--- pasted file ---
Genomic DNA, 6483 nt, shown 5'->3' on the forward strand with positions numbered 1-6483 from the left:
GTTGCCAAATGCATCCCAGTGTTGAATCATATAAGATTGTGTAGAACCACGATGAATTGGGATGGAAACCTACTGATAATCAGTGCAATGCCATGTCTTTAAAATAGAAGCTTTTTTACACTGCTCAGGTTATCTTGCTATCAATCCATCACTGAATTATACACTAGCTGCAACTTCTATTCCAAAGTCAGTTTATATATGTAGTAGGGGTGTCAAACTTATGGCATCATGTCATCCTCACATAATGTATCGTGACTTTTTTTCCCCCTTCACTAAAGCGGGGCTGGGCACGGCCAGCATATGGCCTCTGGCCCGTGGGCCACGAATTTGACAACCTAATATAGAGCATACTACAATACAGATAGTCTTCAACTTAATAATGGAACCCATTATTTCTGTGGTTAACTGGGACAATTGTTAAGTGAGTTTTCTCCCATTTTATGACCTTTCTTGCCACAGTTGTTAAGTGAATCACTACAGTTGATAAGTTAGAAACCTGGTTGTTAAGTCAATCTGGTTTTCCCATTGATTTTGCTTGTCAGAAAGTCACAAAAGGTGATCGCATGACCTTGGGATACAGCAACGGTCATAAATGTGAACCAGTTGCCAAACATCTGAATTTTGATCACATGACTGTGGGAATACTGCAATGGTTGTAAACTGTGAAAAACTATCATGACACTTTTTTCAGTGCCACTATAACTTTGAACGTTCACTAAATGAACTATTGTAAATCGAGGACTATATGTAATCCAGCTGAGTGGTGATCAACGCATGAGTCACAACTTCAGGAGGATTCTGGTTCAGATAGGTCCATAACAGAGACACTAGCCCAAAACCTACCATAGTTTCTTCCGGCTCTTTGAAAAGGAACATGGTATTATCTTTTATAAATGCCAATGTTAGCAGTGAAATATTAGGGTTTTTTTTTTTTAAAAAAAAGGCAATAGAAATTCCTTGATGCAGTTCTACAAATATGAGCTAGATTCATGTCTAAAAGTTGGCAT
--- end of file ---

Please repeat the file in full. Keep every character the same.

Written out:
Genomic DNA, 6483 nt, shown 5'->3' on the forward strand with positions numbered 1-6483 from the left:
GTTGCCAAATGCATCCCAGTGTTGAATCATATAAGATTGTGTAGAACCACGATGAATTGGGATGGAAACCTACTGATAATCAGTGCAATGCCATGTCTTTAAAATAGAAGCTTTTTTACACTGCTCAGGTTATCTTGCTATCAATCCATCACTGAATTATACACTAGCTGCAACTTCTATTCCAAAGTCAGTTTATATATGTAGTAGGGGTGTCAAACTTATGGCATCATGTCATCCTCACATAATGTATCGTGACTTTTTTTCCCCCTTCACTAAAGCGGGGCTGGGCACGGCCAGCATATGGCCTCTGGCCCGTGGGCCACGAATTTGACAACCTAATATAGAGCATACTACAATACAGATAGTCTTCAACTTAATAATGGAACCCATTATTTCTGTGGTTAACTGGGACAATTGTTAAGTGAGTTTTCTCCCATTTTATGACCTTTCTTGCCACAGTTGTTAAGTGAATCACTACAGTTGATAAGTTAGAAACCTGGTTGTTAAGTCAATCTGGTTTTCCCATTGATTTTGCTTGTCAGAAAGTCACAAAAGGTGATCGCATGACCTTGGGATACAGCAACGGTCATAAATGTGAACCAGTTGCCAAACATCTGAATTTTGATCACATGACTGTGGGAATACTGCAATGGTTGTAAACTGTGAAAAACTATCATGACACTTTTTTCAGTGCCACTATAACTTTGAACGTTCACTAAATGAACTATTGTAAATCGAGGACTATATGTAATCCAGCTGAGTGGTGATCAACGCATGAGTCACAACTTCAGGAGGATTCTGGTTCAGATAGGTCCATAACAGAGACACTAGCCCAAAACCTACCATAGTTTCTTCCGGCTCTTTGAAAAGGAACATGGTATTATCTTTTATAAATGCCAATGTTAGCAGTGAAATATTAGGGTTTTTTTTTTTTAAAAAAAAGGCAATAGAAATTCCTTGATGCAGTTCTACAAATATGAGCTAGATTCATGTCTAAAAGTTGGCAT